The restoration is beautifully done, and the film itself contains some lovely images courtesy of cinematographer Charles Lang. Moreover, Malden, Jurado and Pellicer all give strong performances, and when Brando can be bothered, he does too. There are some bold and interesting elements to the film, such as the almost romantic relationship between Rio and Daddy, and the decision to partially perform in the Spanish language without subtitles. But overall the lack of structure and jarring changes in tone make One-Eyed Jacks a bit of a mixed bag.
You Were Never Lovelier (1942, William A. Seiter)
Fred Astaire and Rita Hayworth. Need there be any other reason to watch a film?
Part-time dancer and full-time gambler Robert Davis (Astaire) finds himself in need of funds for horses. He therefore decides to work for Eduardo Acuna (Adolphe Menjou) at his hotel in Buenos Aires. Little does he realise, however, that Acuna has no intention of employing him, but is instead completely obsessed with finding a husband for his beautiful daughter Maria (Hayworth). If only he could find a suitor…
Another 4K restoration (this time by Park Circus and Sony Pictures), You Were Never Lovelier is an exquisite and delightful romp through all the charms of simplistic plots and underlying conservatism and sexism that Old Hollywood could offer.
Despite these flaws, this would certainly be among my picks of the festival. The choreography is stunning, the comedy is the perfect balance of sharp and bawdy, and the chemistry between Astaire and Hayworth is present not just through their dance routines. It is a truly romantic film that swell the heart of the most curmudgeonly grump, whether they are used to Astaire‘s toe-tipping antics or not.
Daughters of the Dust (1991, Julie Dash)
Julie Dash‘s 1991 film Daughters of the Dust has been newly restored by the Cohen Film Collection in Burbank, California.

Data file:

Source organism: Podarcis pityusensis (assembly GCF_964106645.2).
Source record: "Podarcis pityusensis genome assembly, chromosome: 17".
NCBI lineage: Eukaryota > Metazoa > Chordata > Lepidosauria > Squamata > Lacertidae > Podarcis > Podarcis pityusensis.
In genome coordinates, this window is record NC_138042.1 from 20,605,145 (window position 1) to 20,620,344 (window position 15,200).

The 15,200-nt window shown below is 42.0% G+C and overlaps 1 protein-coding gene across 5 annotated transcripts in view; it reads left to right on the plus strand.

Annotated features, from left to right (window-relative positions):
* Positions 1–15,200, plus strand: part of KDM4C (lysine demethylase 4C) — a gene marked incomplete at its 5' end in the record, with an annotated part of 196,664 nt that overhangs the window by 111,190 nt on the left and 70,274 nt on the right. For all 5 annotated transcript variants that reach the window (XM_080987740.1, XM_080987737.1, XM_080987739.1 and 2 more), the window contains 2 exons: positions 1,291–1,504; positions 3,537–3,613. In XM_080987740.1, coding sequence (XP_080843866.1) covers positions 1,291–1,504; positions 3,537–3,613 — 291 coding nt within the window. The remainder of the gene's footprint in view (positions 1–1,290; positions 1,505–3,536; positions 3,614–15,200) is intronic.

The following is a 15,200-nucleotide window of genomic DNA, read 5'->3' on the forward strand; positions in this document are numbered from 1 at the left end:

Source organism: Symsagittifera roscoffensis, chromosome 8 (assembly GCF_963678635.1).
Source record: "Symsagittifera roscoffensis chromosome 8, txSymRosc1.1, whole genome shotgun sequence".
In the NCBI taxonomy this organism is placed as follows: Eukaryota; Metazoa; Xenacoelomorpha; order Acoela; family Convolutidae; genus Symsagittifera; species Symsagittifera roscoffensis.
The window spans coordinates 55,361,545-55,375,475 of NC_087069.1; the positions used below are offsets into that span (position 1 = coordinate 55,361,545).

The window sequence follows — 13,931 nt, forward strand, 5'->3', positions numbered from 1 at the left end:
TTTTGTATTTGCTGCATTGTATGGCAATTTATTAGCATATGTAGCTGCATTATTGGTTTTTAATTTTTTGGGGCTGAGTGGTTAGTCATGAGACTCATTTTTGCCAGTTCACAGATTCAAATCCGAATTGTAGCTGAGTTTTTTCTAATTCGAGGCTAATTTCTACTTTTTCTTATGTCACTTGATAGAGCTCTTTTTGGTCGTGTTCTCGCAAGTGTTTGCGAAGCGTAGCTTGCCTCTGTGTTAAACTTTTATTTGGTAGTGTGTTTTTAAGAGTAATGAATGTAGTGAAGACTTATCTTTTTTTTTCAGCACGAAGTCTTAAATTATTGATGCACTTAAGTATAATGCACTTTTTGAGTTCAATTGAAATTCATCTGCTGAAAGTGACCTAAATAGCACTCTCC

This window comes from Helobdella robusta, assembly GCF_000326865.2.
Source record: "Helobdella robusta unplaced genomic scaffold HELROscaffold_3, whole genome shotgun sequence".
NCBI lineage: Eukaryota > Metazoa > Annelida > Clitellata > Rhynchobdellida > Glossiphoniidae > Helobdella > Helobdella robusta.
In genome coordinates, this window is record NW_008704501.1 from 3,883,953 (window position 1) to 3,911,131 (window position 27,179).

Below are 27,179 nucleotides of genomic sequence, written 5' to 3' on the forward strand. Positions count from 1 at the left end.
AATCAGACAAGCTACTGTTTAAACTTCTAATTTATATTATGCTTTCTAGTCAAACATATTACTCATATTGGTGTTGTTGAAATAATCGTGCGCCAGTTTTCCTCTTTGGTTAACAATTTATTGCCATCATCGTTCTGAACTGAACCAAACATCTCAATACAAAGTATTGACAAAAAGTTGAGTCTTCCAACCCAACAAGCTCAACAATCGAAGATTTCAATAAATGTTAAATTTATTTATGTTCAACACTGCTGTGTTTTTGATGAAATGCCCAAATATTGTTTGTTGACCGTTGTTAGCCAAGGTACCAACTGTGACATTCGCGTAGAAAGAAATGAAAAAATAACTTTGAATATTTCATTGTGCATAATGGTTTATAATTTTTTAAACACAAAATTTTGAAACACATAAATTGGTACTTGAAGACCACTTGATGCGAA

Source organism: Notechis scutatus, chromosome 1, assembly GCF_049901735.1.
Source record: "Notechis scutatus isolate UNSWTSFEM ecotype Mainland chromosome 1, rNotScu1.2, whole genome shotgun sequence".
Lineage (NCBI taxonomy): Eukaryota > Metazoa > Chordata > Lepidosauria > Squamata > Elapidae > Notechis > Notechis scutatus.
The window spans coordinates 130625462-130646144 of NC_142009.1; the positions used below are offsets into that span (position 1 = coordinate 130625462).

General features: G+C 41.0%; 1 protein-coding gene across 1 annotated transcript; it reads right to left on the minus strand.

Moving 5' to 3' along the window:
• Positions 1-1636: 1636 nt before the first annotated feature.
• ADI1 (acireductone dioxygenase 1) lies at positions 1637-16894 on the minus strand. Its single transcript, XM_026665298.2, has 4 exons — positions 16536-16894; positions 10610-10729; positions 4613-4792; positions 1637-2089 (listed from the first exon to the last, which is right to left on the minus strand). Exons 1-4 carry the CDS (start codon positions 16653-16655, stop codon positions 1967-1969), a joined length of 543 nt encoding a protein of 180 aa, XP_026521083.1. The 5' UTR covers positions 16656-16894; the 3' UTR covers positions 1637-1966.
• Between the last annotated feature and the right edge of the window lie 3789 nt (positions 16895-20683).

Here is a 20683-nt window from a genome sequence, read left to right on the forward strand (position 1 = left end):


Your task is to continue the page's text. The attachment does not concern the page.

Set in 1902, Dash‘s lyrical film tells the story of multiple generations of the Peazant family, centred around the experiences of the Gullah women who are its very core. Matriarch Nana Peazant (Cora Lee Day) tries to keep the family true to the traditional ways of their African ancestors, encouraging a simple but fulfilled life. Her granddaughters Hagaar (Kaycee Moore) and Viola (Cheryl Lynn Bruce) are keen to move the family to the mainland to convert to Christianity and join the rapidly growing modern world. Meanwhile, the pregnant Eula (Alva Rogers) – who was raped by a white man on the mainland – and her husband Eli (Adisa Anderson) are caught in the middle of the generational shifts and rifts.
The structure and narrative of the film is much more like a collage and a poem than a traditional linear screenplay, which may be an issue for some viewers. I, however, found it incredibly moving, and think that one of the great strengths of the film is its lyricism and heavily researched embodiment of its time, place and varying attitudes. It is an intelligent, measured and masterfully handled portrayal of the eternal divide between tradition and progress, and the struggle to maintain the identity of an entire culture that speaks volumes about the historical significance of African, American and African-American identity not only in the time of the film’s setting, but also at the time of its release and even its current re-release.
I found it reminiscent of works as diverse as the plays of the late great Brian Friel (especially Translations and Dancing at Lughnasa, which were concerned with Irish culture) and Justin Simien‘s terrific reflection on contemporary racial politics and black identity Dear White People. Nonetheless, such comparisons are unnecessary and unhelpful when the film is so very potent and individual in its own right.
What’s in the Darkness (Hei chu you shen me, 2015, Wang Yichun)
Writer/director Wang Yichun‘s feature debut was among the highlights of the London Film Festival for me. An intricate and astute coming-of-age drama blended with all the hallmarks of a gripping thriller, it is a film that is as unsettling as it is moving and surprisingly comic.
Set in 1991, the story follows a young girl as she becomes a woman amidst the backdrop of a series of bizarre murders in her small provincial town. Her father is a local detective, but lacks authority in both his household and his workplace, where he is seen as over-keen and under-skilled. Qu Jing must navigate her inherently fraught, confusing and misogynistic surroundings, while the killer remains on the loose, and everyone around her seems determined that she either fit into their ideal of what a woman should be or remain a girl forever more.
Some may find its ending rather sudden and inconclusive, but I think that is precisely the point, and that its final image suits the title perfectly.